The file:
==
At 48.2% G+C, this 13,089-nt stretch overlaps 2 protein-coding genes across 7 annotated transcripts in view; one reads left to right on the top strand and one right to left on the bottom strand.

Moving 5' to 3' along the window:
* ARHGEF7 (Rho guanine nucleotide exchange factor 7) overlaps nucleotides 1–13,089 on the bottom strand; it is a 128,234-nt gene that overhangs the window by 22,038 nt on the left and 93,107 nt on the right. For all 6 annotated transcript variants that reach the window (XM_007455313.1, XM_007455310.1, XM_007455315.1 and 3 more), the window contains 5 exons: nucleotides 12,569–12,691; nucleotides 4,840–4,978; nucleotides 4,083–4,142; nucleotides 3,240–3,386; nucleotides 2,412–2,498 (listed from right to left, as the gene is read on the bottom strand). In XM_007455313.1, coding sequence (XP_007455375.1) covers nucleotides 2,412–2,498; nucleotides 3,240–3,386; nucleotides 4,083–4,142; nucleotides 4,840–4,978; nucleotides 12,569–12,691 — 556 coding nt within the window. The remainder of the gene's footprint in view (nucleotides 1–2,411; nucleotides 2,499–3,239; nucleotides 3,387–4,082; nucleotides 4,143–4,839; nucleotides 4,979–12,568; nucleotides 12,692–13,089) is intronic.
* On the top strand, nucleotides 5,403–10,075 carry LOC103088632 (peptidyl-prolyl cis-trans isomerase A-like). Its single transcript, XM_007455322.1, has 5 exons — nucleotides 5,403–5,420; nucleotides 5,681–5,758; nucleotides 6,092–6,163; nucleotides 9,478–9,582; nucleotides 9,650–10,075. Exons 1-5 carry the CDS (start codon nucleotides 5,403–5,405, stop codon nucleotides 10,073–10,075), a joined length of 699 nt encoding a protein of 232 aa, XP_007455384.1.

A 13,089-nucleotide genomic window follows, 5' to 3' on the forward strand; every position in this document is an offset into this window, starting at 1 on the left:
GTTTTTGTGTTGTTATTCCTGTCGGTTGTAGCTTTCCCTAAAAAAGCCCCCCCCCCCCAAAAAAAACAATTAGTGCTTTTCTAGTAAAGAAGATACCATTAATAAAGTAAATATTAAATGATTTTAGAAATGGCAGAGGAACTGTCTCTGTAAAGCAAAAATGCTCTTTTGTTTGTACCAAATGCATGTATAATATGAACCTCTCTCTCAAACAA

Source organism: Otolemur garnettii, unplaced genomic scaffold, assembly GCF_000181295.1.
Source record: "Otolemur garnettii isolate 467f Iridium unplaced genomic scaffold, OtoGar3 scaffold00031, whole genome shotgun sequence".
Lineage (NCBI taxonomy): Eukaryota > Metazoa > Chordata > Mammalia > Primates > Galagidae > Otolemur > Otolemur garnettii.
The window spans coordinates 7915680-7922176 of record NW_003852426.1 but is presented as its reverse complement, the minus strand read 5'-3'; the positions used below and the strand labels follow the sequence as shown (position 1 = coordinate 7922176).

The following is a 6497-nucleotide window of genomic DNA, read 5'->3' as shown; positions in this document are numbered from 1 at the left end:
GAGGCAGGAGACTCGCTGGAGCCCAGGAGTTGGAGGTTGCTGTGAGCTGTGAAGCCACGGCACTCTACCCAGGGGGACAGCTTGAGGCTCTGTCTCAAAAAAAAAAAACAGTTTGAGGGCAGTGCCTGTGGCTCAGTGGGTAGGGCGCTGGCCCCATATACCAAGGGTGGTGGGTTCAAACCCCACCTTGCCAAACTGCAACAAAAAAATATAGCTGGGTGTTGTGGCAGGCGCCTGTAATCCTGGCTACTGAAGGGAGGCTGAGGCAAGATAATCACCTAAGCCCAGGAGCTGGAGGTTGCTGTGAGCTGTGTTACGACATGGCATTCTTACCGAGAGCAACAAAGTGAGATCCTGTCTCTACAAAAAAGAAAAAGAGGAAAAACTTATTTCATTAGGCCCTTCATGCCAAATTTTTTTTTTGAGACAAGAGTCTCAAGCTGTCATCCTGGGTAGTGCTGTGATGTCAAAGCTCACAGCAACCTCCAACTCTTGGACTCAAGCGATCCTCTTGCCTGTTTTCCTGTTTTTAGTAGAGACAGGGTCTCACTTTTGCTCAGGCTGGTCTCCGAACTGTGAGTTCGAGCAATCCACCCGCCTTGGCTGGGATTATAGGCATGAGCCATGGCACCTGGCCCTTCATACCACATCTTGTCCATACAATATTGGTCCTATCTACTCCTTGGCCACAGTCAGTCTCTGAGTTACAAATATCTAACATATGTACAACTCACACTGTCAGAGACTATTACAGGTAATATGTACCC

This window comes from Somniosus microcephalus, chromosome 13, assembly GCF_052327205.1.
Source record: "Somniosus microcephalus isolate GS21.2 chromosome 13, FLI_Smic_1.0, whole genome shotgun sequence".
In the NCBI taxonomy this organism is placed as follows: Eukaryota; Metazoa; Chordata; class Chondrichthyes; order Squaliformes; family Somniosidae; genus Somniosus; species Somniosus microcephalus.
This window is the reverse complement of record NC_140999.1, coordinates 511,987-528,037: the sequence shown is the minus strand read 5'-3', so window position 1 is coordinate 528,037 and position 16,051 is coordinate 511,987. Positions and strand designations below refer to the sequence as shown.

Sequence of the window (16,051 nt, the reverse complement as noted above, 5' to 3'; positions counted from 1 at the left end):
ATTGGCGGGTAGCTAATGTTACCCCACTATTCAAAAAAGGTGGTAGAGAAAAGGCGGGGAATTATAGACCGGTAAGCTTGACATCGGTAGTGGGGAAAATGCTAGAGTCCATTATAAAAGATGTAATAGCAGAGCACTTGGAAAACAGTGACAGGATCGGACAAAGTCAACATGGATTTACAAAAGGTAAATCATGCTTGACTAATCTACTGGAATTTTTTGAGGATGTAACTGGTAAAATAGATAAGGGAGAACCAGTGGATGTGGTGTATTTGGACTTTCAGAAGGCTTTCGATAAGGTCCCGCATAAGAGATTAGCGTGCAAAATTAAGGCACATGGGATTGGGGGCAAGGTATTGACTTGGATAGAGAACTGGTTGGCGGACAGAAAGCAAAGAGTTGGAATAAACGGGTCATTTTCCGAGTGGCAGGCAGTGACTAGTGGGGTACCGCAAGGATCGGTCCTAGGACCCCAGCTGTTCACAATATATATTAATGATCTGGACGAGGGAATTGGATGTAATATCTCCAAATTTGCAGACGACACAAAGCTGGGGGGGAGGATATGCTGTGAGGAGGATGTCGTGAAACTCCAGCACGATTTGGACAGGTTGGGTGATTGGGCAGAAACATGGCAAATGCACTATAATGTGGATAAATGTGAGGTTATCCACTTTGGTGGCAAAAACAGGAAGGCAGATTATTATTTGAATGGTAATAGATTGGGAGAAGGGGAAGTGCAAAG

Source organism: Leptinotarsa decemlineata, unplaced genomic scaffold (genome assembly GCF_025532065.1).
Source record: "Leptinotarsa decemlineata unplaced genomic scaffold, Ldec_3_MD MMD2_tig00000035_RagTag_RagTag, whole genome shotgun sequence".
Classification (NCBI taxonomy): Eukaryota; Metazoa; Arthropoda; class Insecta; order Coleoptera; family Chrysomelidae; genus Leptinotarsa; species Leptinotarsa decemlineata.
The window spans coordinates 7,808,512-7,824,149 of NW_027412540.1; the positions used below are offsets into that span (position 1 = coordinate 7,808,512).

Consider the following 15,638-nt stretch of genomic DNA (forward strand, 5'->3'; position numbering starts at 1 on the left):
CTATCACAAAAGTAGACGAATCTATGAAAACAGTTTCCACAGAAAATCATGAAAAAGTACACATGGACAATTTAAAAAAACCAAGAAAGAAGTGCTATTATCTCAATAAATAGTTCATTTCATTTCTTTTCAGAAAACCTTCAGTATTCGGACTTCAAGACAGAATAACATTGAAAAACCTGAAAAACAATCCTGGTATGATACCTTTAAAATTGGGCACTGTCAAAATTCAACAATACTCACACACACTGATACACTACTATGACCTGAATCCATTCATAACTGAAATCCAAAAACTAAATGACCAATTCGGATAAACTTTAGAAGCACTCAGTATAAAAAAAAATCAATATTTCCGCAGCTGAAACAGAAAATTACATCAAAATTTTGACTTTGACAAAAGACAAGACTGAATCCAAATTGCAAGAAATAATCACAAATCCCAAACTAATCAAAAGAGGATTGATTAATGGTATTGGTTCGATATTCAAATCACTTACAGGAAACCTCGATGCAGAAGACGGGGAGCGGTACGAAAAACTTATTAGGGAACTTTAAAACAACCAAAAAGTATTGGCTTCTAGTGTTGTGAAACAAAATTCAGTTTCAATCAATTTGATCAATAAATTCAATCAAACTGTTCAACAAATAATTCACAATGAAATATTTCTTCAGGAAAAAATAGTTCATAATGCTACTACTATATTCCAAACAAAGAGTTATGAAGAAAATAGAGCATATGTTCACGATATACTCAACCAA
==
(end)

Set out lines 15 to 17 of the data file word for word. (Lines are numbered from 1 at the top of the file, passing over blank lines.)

In the NCBI taxonomy this organism is placed as follows: Eukaryota; Metazoa; Chordata; class Chondrichthyes; order Squaliformes; family Somniosidae; genus Somniosus; species Somniosus microcephalus.
This window is the reverse complement of record NC_140999.1, coordinates 511,987-528,037: the sequence shown is the minus strand read 5'-3', so window position 1 is coordinate 528,037 and position 16,051 is coordinate 511,987. Positions and strand designations below refer to the sequence as shown.

Sequence of the window (16,051 nt, the reverse complement as noted above, 5' to 3'; positions counted from 1 at the left end):